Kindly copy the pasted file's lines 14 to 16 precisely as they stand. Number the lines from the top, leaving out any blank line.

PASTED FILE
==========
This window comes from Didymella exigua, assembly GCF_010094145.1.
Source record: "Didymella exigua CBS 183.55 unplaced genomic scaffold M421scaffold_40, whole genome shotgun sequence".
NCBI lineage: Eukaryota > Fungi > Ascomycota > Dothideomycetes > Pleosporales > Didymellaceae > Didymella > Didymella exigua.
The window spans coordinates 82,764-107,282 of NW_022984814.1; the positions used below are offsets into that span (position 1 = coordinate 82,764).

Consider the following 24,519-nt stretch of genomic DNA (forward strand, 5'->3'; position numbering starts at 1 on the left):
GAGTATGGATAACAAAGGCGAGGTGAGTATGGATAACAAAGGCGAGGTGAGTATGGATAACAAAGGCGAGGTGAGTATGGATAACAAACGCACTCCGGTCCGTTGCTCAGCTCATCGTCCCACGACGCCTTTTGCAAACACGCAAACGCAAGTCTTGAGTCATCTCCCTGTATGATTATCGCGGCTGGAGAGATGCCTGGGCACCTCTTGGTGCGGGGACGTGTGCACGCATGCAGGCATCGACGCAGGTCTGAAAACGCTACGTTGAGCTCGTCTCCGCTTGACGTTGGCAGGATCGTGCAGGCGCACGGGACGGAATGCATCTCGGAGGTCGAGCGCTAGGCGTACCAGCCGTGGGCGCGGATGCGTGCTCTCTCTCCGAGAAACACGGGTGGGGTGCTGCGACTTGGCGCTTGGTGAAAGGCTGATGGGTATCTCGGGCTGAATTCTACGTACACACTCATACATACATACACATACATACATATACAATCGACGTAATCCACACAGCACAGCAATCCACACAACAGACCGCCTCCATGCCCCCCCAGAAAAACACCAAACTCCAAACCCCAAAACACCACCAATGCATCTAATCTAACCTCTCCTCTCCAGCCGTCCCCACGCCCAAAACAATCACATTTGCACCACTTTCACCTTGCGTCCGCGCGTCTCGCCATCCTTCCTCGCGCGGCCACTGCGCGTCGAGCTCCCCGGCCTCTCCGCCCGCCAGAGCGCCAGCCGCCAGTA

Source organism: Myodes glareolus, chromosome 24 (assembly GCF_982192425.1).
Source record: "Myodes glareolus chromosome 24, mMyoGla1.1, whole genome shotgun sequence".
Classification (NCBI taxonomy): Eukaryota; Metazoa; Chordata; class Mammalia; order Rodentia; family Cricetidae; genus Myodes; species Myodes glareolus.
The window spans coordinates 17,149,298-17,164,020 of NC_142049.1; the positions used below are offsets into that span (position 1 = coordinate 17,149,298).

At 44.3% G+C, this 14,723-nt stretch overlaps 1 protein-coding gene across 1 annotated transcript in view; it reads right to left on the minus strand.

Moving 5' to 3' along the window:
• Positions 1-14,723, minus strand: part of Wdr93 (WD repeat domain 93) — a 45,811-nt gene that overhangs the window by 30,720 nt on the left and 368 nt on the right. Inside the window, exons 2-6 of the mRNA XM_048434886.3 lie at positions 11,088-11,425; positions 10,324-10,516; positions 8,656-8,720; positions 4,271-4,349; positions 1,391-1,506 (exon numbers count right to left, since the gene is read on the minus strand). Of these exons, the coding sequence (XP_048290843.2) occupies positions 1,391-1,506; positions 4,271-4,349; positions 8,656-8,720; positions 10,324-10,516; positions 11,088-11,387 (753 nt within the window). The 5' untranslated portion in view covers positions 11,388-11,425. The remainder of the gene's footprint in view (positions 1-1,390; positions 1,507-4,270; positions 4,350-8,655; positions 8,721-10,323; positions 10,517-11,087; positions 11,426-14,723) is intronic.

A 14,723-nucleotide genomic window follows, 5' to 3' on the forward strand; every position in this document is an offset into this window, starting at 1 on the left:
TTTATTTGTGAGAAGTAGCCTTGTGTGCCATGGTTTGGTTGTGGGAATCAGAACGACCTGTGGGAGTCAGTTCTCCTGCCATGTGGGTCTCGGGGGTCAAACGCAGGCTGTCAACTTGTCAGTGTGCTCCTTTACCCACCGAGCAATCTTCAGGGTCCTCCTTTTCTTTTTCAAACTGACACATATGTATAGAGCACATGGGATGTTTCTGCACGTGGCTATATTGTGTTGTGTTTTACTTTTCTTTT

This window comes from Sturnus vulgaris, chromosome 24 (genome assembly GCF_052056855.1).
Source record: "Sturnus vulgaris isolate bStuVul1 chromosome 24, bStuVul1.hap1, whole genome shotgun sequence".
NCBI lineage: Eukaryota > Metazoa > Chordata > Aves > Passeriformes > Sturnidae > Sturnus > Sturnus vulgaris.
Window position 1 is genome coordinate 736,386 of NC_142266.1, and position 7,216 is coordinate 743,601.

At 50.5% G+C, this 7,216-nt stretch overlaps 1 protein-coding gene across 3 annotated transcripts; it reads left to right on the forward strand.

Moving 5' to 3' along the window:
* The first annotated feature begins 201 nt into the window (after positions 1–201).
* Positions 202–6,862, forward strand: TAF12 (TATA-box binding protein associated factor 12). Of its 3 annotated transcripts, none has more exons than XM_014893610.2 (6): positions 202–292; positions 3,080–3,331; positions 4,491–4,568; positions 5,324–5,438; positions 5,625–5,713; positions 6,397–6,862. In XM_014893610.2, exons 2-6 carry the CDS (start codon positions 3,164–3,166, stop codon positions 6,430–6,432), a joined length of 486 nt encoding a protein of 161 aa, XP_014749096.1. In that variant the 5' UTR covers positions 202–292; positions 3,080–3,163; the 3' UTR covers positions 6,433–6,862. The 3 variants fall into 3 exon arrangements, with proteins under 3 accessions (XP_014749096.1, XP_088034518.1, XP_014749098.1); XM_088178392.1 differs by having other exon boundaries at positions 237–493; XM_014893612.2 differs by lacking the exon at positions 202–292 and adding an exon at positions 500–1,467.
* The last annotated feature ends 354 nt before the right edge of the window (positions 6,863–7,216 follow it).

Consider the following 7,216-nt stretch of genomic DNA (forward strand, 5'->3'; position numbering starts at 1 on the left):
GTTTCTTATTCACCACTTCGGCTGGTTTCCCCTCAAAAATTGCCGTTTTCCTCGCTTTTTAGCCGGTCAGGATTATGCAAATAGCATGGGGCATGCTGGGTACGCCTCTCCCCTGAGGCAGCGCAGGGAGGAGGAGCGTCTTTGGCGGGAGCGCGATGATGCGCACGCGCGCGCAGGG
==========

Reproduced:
A 14,723-nucleotide genomic window follows, 5' to 3' on the forward strand; every position in this document is an offset into this window, starting at 1 on the left:
TTTATTTGTGAGAAGTAGCCTTGTGTGCCATGGTTTGGTTGTGGGAATCAGAACGACCTGTGGGAGTCAGTTCTCCTGCCATGTGGGTCTCGGGGGTCAAACGCAGGCTGTCAACTTGTCAGTGTGCTCCTTTACCCACCGAGCAATCTTCAGGGTCCTCCTTTTCTTTTTCAAACTGACACATATGTATAGAGCACATGGGATGTTTCTGCACGTGGCTATATTGTGTTGTGTTTTACTTTTCTTTT

This window comes from Sturnus vulgaris, chromosome 24 (genome assembly GCF_052056855.1).